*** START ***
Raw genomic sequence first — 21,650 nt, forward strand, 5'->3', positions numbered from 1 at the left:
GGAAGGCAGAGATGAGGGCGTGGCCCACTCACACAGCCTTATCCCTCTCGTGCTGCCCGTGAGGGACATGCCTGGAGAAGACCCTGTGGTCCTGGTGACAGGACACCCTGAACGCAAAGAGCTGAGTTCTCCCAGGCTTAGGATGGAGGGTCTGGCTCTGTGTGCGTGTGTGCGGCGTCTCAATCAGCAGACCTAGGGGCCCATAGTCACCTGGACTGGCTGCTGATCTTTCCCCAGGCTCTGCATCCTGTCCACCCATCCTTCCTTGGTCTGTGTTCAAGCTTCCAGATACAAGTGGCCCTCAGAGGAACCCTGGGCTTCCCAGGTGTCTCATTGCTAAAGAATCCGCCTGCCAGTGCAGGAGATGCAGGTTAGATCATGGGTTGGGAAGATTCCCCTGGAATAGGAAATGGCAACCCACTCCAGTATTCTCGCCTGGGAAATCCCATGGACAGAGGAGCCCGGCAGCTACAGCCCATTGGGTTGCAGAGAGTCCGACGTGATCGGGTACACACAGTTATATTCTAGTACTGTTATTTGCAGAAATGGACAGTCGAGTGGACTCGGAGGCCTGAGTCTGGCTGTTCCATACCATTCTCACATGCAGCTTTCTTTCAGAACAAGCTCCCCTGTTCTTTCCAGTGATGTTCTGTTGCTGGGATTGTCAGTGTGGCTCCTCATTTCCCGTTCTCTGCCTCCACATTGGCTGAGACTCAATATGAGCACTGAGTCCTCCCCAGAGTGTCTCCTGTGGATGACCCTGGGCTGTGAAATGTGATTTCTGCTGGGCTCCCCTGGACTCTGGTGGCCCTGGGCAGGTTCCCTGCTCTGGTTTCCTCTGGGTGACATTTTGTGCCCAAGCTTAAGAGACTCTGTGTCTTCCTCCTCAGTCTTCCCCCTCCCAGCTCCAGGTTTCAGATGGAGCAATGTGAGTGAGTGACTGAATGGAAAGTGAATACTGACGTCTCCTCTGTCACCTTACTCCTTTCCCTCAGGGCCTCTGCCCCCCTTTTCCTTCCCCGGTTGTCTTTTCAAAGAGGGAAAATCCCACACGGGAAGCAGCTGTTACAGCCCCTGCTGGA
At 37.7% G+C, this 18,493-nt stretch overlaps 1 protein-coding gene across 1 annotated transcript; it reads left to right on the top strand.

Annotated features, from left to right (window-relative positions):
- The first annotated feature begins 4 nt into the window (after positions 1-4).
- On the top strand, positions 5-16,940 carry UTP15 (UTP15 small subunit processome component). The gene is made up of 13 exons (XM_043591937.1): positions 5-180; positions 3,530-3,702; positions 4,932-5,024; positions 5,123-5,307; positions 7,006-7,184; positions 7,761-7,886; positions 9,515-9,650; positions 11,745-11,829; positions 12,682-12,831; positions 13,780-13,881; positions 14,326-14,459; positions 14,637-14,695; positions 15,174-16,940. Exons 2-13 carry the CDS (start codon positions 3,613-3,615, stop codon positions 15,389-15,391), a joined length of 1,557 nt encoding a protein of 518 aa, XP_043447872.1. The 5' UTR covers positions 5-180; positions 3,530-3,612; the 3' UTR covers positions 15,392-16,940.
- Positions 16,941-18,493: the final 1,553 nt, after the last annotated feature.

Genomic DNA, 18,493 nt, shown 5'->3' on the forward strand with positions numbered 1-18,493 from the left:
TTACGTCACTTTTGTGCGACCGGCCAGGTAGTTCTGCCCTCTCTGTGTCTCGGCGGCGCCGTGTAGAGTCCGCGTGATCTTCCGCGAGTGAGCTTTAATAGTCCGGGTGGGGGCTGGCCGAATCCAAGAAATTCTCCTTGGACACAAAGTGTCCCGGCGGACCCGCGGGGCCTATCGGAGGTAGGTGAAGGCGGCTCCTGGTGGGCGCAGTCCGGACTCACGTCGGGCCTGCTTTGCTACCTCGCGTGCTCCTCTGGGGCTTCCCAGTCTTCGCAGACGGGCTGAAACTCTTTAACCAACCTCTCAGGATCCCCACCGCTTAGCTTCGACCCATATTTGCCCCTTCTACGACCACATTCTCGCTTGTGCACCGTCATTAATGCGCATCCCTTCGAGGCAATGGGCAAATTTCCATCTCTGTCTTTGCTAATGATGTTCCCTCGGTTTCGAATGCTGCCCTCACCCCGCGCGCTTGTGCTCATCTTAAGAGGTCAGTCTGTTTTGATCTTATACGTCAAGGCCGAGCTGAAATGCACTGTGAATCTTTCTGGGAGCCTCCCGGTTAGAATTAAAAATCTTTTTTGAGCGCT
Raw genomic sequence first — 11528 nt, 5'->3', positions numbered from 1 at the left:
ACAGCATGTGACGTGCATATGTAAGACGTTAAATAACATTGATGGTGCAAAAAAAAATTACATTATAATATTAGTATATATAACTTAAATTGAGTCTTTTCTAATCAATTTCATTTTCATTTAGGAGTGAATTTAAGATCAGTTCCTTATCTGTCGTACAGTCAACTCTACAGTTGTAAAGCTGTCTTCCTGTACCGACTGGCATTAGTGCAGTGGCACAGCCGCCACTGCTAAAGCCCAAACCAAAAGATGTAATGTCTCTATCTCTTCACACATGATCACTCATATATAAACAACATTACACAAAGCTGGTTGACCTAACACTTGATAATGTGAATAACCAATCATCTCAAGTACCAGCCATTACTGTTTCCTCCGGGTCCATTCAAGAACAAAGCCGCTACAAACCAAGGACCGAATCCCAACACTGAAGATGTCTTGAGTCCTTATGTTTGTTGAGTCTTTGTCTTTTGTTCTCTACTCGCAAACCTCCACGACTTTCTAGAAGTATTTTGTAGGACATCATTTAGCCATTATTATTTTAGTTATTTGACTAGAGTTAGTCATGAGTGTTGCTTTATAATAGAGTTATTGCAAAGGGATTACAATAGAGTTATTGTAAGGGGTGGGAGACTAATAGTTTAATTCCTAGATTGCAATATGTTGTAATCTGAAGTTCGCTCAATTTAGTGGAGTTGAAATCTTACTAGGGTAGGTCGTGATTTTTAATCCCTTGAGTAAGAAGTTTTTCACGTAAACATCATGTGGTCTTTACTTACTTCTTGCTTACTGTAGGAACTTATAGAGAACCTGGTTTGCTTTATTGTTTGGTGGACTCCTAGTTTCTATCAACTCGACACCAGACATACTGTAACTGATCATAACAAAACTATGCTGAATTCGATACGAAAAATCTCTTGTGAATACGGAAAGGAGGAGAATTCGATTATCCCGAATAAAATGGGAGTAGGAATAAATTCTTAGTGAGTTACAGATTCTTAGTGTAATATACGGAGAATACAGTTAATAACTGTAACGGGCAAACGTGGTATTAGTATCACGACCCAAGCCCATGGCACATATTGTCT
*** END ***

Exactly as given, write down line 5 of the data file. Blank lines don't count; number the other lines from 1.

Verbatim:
- The first annotated feature begins 4 nt into the window (after positions 1-4).